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They stood in the half-light of the central chamber, hundreds of them, shuffling about in confusion as if they had all simultaneously woken from sleepwalking. Each of their faces slowly shifted from an empty fury towards something more human; some fearful, others upset or even appearing disgusted, looking down at their hands as if to question what they had been about to do.

Kirya had her back against Tranton's, while the other Bruckin soldiers huddled in tight formation around them, the throng of filthy, bloodied workers surrounding them on all sides.

Not workers, she told herself.


She wondered if that would be the last of the pervasive lies that she'd told herself for years, whether she had finally rid herself of her illusions and constructions. It had all been laid bare: her father's inherent weakness, her mother's true face, her family's long and dirty history, the truth of their paradise valley.

"Do you understand what I'm saying?" asked Tranton, speaking loudly to be heard above the ambient, cumulative scuffing of rough heels. "We are not here to hurt you. We know a way out."

"We have to get back to the surface," Kirya said quietly into his ear. "Tarn needs our help."

"There's a couple hundred of these friendly faces between us and our way out of here," Tranton said, "and I don't need to remind you that a minute ago they were all trying to kill us."

There was movement within the swarm of prisoner, as a lone figure pushed through the crowd. He reached the small circle in which Kirya and the others huddled and stopped, standing at the edge, looking each of them up and down, his face creased with anxiety and fear, his lips trembling. He was young, perhaps a little younger than she was.

"Fifty-one," he said.

Kirya and Tranton looked at each other. Tranton shrugged.

"What does that mean?" Kirya asked, smiling and keeping her movements small and slow. "Is that number important?"

The boy pointed away from them and repeated the number.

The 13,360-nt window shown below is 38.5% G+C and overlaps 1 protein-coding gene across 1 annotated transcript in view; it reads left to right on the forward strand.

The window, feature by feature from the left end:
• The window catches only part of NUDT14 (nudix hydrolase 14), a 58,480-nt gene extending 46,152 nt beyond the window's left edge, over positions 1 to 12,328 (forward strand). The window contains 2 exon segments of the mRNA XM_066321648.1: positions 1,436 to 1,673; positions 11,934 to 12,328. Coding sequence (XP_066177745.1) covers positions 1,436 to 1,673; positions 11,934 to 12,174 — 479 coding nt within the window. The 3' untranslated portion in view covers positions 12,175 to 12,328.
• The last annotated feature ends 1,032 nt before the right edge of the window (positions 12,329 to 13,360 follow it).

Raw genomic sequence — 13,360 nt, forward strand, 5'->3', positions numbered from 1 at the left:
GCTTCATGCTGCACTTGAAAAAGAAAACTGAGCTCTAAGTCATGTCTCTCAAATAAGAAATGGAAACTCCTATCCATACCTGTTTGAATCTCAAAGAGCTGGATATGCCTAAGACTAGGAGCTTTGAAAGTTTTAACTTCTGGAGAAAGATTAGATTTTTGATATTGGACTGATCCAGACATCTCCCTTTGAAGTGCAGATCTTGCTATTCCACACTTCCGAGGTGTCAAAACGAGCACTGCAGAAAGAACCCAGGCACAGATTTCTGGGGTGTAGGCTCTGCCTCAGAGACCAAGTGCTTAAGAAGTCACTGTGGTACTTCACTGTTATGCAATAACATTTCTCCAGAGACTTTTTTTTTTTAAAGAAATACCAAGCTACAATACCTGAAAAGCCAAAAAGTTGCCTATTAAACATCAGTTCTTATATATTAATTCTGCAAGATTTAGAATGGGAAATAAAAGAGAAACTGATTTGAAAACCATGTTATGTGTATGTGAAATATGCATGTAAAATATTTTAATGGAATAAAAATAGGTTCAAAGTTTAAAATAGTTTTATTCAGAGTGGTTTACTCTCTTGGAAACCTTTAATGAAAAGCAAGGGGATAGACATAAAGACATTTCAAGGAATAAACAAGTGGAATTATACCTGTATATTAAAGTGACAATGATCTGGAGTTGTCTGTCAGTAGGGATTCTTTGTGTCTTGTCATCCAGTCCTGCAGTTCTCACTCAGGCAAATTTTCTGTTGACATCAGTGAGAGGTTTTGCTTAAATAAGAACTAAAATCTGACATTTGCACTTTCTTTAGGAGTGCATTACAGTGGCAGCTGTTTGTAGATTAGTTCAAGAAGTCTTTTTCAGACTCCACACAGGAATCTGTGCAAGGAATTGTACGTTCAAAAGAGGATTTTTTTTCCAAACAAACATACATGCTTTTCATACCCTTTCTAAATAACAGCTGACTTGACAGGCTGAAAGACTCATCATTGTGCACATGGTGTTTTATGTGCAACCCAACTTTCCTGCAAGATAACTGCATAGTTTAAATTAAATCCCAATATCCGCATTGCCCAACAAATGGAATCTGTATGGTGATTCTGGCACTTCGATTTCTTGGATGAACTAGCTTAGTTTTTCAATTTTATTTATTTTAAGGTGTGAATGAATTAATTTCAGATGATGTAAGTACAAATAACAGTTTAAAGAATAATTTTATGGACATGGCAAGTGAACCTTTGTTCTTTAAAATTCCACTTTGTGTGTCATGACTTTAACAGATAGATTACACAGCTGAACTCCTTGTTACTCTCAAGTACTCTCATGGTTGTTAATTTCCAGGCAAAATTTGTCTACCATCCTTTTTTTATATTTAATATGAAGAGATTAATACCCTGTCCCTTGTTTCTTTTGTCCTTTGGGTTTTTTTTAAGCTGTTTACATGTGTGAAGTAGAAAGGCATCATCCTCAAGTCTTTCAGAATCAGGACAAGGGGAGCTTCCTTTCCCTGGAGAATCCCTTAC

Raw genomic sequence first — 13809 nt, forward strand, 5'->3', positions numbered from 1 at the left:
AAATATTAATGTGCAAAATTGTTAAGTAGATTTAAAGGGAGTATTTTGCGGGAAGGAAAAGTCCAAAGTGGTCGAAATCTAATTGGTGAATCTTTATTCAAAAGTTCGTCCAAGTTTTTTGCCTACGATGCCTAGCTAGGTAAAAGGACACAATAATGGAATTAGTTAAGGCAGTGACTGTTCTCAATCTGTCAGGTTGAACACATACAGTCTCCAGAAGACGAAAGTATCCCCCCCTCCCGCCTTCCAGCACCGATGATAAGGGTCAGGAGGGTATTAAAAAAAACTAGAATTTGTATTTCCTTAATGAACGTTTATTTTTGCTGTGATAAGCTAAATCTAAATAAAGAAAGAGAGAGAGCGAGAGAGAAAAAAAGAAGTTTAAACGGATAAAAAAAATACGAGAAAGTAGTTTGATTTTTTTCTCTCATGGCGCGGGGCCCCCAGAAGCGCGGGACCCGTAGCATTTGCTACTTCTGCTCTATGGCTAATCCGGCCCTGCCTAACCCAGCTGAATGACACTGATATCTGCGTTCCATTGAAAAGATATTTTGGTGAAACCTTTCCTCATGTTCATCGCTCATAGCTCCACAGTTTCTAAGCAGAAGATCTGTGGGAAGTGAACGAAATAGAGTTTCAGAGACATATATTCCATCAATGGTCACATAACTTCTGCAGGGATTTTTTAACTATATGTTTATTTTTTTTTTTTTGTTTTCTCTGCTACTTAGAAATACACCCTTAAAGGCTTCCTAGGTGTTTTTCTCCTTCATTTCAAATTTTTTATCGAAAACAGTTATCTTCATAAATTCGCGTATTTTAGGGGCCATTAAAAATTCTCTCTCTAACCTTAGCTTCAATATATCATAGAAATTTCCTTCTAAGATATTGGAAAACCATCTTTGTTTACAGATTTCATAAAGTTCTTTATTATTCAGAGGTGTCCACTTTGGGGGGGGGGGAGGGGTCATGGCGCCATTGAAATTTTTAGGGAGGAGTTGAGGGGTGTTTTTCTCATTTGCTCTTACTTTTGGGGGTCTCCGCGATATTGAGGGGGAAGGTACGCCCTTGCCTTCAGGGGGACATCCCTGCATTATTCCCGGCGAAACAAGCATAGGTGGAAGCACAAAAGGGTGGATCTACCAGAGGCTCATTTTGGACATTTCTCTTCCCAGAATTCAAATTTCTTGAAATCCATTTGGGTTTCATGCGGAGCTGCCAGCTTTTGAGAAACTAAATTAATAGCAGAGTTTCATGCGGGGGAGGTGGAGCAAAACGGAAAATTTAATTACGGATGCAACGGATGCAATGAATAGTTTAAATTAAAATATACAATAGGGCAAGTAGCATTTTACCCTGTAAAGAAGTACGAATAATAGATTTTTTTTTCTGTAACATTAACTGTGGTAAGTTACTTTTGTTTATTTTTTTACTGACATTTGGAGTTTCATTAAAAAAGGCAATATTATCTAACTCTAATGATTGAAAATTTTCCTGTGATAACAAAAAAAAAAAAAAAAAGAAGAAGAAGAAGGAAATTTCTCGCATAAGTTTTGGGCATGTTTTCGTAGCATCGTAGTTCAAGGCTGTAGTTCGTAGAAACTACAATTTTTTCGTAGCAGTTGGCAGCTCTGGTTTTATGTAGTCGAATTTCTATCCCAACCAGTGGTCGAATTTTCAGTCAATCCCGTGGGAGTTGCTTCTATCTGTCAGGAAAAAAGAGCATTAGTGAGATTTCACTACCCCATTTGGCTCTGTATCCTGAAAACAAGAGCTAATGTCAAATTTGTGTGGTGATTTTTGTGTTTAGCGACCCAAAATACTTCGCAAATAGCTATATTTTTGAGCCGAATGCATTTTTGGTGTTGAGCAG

"I don't understand," Kirya said.

"Fifty-one!" he said, louder this time.

The man next to him, older, more haggard, though it was impossible to guess at his real age, raised his arm and pointed in the same direction, towards the tunnel that led back towards the access chamber to the surface. "Fifty-one," the older man repeated.

One-by-one, then all together, the prisoners began repeating the number, chanting it over and over, until it filled the chamber with reverberant echo that drilled into Kirya's brain.

"Fifty-one!" she shouted, as loud as she could. A silence fell across the chamber, leaving only the constant pulsating of the energy beams as they arced off down the various side tunnels. "What does it mean?"

"Fifty-one," the younger boy said again, smiling a little, looking awkward as he did so, as if it wasn't an expression to which he was accustomed. "Our friend. Fifty-one. Your friend."

A slow realisation began to make itself known to Kirya. She closed her eyes tight, holding them closed for several seconds, attempting to process what she was hearing.

"Kirya," she heard Tranton say, "call me crazy, but I think they're talking about Tarn."

"Fifty-one," the boy said. "Comes back. Friend to me." He placed his hands on his chest. "Fifty." He tapped his chest several times and repeated the number.

"Fifty," Kirya repeated, eliciting a broad grin from the boy.

The older man pointed at himself. "Four hundred and six."

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